9

I disagree with the answers that say not to use it. It may in fact be an excellent idea to use it if: you live somewhere that requires your home to be heated in the winter you currently heat with electricity or with something less efficient than electricity The "wasted" energy from an incandescent bulb is wasted as heat. In the summer, this is really bad ...


9

Sort of. Consider the pay back time. high efficiency lights are expensive. Expense is, at least in part, a measure of the resources used to make it.* Replacing the fixtures in the kitchen where the lights are on 8-10 hours a day is probably a good idea. Replacing the lights in the hall closet that runs 20 minutes a week is not. Example: Our kitchen has ...


8

Generally, no they're not. For a combination of several reasons the tracking system itself has a high capital cost. static PV systems are extremely low maintenance. Tracking PV systems are not. adding a tracker means bigger spacing between groups of panels, so that they don't shadow each other The net additional energy yield isn't that high: for PV, ...


8

Constraints There are several aspects to energy storage, that can make one form better than another for a given set of circumstances. Cost is usually the biggest driver. Energy can be stored at pretty much any scale you like, and cost is typically the constrainer. There are additional constraints for within-household energy storage: in particular, safety, ...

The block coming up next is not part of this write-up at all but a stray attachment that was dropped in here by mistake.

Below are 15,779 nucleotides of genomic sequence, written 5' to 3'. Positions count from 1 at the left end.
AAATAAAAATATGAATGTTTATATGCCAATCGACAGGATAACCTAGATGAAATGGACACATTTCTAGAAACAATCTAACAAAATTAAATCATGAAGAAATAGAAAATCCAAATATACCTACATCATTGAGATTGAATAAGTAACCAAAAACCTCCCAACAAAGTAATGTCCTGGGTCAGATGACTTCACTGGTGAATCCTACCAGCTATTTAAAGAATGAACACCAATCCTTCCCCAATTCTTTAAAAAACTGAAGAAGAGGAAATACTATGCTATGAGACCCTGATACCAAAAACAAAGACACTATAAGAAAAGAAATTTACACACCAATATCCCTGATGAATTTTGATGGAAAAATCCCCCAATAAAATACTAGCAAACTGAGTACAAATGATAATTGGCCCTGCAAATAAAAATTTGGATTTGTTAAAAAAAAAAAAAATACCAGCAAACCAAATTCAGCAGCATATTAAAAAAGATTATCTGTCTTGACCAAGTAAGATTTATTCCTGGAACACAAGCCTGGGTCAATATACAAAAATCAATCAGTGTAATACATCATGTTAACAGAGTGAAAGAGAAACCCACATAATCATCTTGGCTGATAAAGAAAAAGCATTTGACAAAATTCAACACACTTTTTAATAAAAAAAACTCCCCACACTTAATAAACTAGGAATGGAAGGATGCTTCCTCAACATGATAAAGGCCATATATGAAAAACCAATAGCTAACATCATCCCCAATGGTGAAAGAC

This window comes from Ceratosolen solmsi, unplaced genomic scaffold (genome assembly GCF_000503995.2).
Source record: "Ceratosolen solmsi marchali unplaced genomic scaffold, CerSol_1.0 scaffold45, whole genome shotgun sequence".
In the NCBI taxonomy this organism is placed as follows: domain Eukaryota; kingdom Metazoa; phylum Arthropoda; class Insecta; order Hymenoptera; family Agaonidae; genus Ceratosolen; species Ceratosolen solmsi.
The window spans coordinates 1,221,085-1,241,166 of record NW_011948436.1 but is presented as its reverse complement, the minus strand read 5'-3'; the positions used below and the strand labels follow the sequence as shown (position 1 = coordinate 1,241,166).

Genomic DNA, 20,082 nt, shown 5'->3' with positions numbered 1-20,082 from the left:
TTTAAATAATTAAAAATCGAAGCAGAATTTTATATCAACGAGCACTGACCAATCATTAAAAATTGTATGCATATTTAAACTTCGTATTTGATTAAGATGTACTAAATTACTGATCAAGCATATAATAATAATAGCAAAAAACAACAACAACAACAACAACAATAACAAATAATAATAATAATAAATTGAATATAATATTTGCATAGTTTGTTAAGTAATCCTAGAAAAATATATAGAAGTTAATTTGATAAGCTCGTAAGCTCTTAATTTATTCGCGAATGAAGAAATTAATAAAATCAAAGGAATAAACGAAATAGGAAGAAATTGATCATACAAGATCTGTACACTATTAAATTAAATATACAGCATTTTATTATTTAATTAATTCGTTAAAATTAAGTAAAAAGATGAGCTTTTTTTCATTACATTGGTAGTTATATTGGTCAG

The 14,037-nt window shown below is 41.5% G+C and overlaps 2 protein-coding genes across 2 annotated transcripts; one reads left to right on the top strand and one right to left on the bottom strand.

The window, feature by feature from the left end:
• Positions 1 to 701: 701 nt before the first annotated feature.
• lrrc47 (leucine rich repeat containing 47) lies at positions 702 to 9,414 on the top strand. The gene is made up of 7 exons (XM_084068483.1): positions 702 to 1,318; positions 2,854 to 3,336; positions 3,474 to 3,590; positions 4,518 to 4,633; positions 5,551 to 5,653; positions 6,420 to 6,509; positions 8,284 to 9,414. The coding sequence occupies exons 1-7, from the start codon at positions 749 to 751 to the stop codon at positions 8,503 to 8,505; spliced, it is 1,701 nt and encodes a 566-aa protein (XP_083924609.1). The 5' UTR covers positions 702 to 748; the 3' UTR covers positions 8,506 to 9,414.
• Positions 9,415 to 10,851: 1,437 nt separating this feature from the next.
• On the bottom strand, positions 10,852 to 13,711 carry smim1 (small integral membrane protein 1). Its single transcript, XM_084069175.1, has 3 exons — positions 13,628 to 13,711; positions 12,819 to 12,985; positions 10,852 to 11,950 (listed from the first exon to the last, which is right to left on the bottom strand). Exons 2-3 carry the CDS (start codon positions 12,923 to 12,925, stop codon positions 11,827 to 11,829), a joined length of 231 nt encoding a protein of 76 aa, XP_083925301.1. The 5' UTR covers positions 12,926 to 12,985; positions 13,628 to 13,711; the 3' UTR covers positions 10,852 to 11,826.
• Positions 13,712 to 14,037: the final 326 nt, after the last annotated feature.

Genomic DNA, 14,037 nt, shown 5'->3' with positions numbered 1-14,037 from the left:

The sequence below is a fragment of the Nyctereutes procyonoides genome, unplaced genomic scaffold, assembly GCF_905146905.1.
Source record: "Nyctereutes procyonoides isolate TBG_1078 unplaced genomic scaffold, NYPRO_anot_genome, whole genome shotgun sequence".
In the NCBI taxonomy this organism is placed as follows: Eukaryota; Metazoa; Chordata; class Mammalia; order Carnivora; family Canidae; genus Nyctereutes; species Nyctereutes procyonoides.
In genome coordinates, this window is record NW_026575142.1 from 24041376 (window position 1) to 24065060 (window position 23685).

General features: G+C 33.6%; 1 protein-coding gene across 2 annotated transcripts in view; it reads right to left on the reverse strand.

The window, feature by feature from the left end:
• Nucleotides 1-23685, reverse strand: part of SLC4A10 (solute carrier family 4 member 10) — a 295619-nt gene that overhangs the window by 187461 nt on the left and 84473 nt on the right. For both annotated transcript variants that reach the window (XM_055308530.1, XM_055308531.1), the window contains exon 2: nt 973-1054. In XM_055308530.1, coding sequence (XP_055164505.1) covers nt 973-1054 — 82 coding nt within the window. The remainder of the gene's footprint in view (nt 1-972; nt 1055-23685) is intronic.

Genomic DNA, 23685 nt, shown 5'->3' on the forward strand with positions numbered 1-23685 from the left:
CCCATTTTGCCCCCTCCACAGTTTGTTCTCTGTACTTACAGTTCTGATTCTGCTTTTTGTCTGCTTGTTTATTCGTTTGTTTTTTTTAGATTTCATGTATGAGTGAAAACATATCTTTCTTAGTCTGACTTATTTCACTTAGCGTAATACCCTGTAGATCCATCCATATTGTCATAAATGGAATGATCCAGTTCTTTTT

8

tl;dr: Yes, lowering the room thermostat at night will generally help save energy, assuming we are in the heating season (winter), rather than the cooling season (summer). Let's take two points in time, one before the night, one after it. Let's choose them so that the dwelling has the same amount of heat energy contained within it at each point, so all the ...


8

Air is much more energy intensive. Gucwa and Schaefer looked at the impact of scale on energy intensity in freight transportation, and the chart below is taken from that paper. They looked at varying loads, across four modes - the line in the lower left is trucks, the cluster above it is air, the long spread-out light grey dots in the bottom-right is ships, ...


8

Electronically they're the same and will waste as much energy as a conventional adaptor. Depending on your electrical regulations they may be forced to be at the good end of adaptor efficiency, or they may be at the very cheap end. This will be a matter of safety regulations, but the cheapest designs fall down on safety and efficiency. I hunted for one ...


8

It is common knowledge that hot air rises and cold air sinks. Inside a fridge the coldest air will be in the bottom of the fridge. As soon as the fridge door is opened cold air from the bottom of the fridge drops out onto the floor of the room where the fridge is located. This air is replaced by room temperature air entering the top of the fridge space. ...


8

To determine the power used when the computer is in sleep mode you can acquire a power meter that plugs into a power outlet & measures the electricity used by devices that are connected to the power meter. This has been done by one person who posted the results online. The summary states: The standby mode power consumption is just a bit more than ...